Hanging Lake is one of the seminal Colorado hikes, drawing enough visitors annually to making your odds of finding a parking spot only little better than winning the Powerball. After braving the overflowing crowds a few summers ago, I decided to give Hanging Lake a shot during winter in the hopes escaping the masses.

Located in Glenwood Springs, CO, Hanging Lake’s short round-trip distance makes this hike a bucket list item for visitors from all over. But don’t let its span fool you; this is a steep hike, with an elevation gain of over 1,000 feet.

That being said, most people in decent shape can make the ascent and the secluded winter landscape makes this hike–while short–a truly transcendent experience. A blanket of solid powder etches the outskirts of the trail, shrouding the landscape in a chaste white veil. Icicles hang from caverns lining the route and save for the trickle of the creek, there isn’t much movement beyond your own footsteps.

My winter Hanging Lake experience far exceeded expectations, so here are a few reasons why you should brave the chill and see it during winter.

Avoid the Crowds

We arrived a little after 8 am as one of two cars in the parking lot–again, this is like winning the lottery. When we descended at around 10:30, the lot was almost full—so get there early, even during the off-season it can still get “busy,” if not stalk-someone-for-their-spot-with-a-premptive-blinker busy. If you’re hiking in summer, plan to get there around 7 am or even earlier.

Find a New Perspective

The renowned falls encircling the lake take on a whole new ambiance during winter, when all is frozen and white. Most freeze over, while sprinkles of water trickle sporadically through their chasms. The frozen falls take on an opaque ultramarine glow, lining the deep green waters like glacial curtains. The polar contrast between the two elements makes you feel as if you’re suspended in time between transitional seasons, seeing them evolve in tandem.


Experience Snowy Views

The expansive views of Glenwood Canyon are even more breathtaking with a light dust of snow resting between their muted red crevices. As the sun floated above the cliffs, it sent rays of prismatic light bouncing off the white snow, like millions of tiny shards of glass against a magnifying glass. Take a moment to stop at the clearing and breathe in the beauty of the valley vista immediately before you reach the lake. Thank nature for her gifts. Feel small.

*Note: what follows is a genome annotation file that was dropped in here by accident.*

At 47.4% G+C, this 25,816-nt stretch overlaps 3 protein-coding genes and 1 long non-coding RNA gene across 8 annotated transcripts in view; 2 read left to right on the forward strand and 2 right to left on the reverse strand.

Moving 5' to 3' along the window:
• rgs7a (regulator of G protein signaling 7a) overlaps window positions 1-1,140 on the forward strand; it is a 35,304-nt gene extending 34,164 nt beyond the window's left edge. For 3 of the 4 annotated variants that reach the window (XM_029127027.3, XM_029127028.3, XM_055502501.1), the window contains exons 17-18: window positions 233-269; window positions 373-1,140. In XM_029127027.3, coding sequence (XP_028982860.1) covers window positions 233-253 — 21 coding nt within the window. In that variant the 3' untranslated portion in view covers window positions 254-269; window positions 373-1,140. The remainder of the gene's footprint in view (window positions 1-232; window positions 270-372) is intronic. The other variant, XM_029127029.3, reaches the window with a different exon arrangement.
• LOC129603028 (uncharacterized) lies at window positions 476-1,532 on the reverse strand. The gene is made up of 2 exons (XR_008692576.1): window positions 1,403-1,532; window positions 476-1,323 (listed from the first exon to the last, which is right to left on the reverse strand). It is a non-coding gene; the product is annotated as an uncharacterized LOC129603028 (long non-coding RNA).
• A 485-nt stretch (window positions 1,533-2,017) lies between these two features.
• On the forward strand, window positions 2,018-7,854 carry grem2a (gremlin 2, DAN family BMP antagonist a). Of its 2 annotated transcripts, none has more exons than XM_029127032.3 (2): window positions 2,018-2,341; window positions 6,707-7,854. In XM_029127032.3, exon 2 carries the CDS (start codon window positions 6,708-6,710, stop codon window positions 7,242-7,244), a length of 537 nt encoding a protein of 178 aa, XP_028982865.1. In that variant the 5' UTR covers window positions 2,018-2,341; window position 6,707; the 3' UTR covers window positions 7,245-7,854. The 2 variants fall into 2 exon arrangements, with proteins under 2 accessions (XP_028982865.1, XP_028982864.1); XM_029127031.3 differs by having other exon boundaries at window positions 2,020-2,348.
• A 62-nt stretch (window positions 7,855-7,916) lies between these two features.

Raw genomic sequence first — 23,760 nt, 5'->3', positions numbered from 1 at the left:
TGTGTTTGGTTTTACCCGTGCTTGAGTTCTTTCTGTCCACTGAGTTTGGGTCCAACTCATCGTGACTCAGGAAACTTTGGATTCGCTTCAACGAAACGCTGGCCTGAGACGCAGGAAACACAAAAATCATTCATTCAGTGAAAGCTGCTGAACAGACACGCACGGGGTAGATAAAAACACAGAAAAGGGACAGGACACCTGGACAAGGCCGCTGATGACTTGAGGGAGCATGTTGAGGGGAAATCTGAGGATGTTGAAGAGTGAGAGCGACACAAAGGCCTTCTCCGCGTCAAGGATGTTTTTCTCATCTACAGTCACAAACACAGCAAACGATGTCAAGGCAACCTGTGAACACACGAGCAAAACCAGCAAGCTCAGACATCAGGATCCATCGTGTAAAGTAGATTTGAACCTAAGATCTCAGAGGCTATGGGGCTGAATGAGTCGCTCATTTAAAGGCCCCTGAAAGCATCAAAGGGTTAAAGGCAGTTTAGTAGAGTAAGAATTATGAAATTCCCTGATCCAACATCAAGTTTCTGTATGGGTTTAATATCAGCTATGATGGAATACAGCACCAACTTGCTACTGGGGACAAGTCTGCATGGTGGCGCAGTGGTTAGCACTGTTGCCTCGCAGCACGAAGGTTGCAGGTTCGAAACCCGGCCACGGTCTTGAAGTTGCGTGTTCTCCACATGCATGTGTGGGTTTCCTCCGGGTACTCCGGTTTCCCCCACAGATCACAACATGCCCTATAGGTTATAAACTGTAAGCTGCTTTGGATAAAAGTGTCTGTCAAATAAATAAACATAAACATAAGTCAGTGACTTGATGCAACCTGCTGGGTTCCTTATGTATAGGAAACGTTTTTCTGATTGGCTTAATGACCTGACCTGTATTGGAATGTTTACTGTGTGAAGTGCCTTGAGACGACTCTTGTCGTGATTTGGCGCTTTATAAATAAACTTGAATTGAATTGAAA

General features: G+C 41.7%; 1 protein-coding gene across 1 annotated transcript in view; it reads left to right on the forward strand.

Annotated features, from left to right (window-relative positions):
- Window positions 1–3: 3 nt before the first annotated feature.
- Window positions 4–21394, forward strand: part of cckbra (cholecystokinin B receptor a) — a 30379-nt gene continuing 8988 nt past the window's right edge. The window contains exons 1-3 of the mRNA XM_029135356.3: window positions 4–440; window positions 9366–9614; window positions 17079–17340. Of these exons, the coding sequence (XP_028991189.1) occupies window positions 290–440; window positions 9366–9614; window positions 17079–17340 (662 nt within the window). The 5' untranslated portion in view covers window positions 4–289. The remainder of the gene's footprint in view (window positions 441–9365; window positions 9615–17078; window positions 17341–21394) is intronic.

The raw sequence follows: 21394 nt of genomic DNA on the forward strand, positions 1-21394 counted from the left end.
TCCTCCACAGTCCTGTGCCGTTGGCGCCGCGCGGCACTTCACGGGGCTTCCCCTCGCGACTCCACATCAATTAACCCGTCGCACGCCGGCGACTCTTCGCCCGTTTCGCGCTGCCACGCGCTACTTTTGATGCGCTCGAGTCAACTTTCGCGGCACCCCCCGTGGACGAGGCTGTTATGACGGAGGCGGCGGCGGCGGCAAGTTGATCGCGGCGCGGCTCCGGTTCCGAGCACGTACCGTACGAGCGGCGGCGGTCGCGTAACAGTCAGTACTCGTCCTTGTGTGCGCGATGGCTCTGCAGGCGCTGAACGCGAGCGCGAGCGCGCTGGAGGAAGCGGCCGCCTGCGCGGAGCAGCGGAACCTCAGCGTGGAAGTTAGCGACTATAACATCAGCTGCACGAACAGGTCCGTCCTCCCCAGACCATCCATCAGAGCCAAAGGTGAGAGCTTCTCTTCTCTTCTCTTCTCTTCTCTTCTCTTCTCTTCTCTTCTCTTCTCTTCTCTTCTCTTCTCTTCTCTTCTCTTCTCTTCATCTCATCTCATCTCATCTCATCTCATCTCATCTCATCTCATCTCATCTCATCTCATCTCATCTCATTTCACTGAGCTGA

Go Easy on the Knees

Luckily for my fellow brittle-joint travelers, I found that because of the snowpack over the steps, the hike was actually a lot easier on my knees. Most of the hike is actually carved stone steps, which can take a real toll on your joints when descending in steeper spots without the snow there to cushion the blow. Happy knees = more climbing trees!


Enjoy the Quiet

As I mentioned previously, this hike is a bustling metro of visitors, many of whom aren’t privy to trail etiquette or sustainable behavior. During the winter, when crowds are sparse, you can hear everything, from curious chipmunks scurrying up frosty branches to the faint whistle of the wind through barren branches. Sometimes the lack of sound is stirring, as you feel like you’re an unwanted visitor in someone else’s home. Other times your skin warms and your shoulders tingle as you inexplicably feel more a part of something than you ever have.


Test Your Winter Hiking Skills

Layer up and bring snacks, plenty of water and your typical emergency first-aid kit. I would also recommend checking the weather to see if snowshoes are necessary. It had been unseasonably warm before we hiked, so a lot of the trail was packed, but still pretty icy. I hiked in boots with YakTrax traction additions. I saw too many people hiking in regular sneakers wiping out on sheets of black ice, so use your better judgment. My stubborn significant other maintained that his Native Mountain ass didn’t need any traction and, boy, was it funny watching him slide 20 feet down the trail on that same ass.


Bask in the Solitude

Definitely make the extra 50-foot jaunt to Sprouting Rock on the right of Hanging Lake. Break out the snacks and watch the waterfall rush into a ethereal cornice of blue ice. Get there early enough and the spot is yours and yours alone to close your eyes and melt into the setting. To leave your mind and just be.

Whatever you do, read the signs and take care of the land. If it says no dogs, don’t bring your dog. If they say, “don’t walk on the log,” don’t tiptoe on the damn log. The forestry service already struggles with the influx of visitors, so don’t be one of the jerks. Pack it in, pack it out, folks. Now go enjoy the views.

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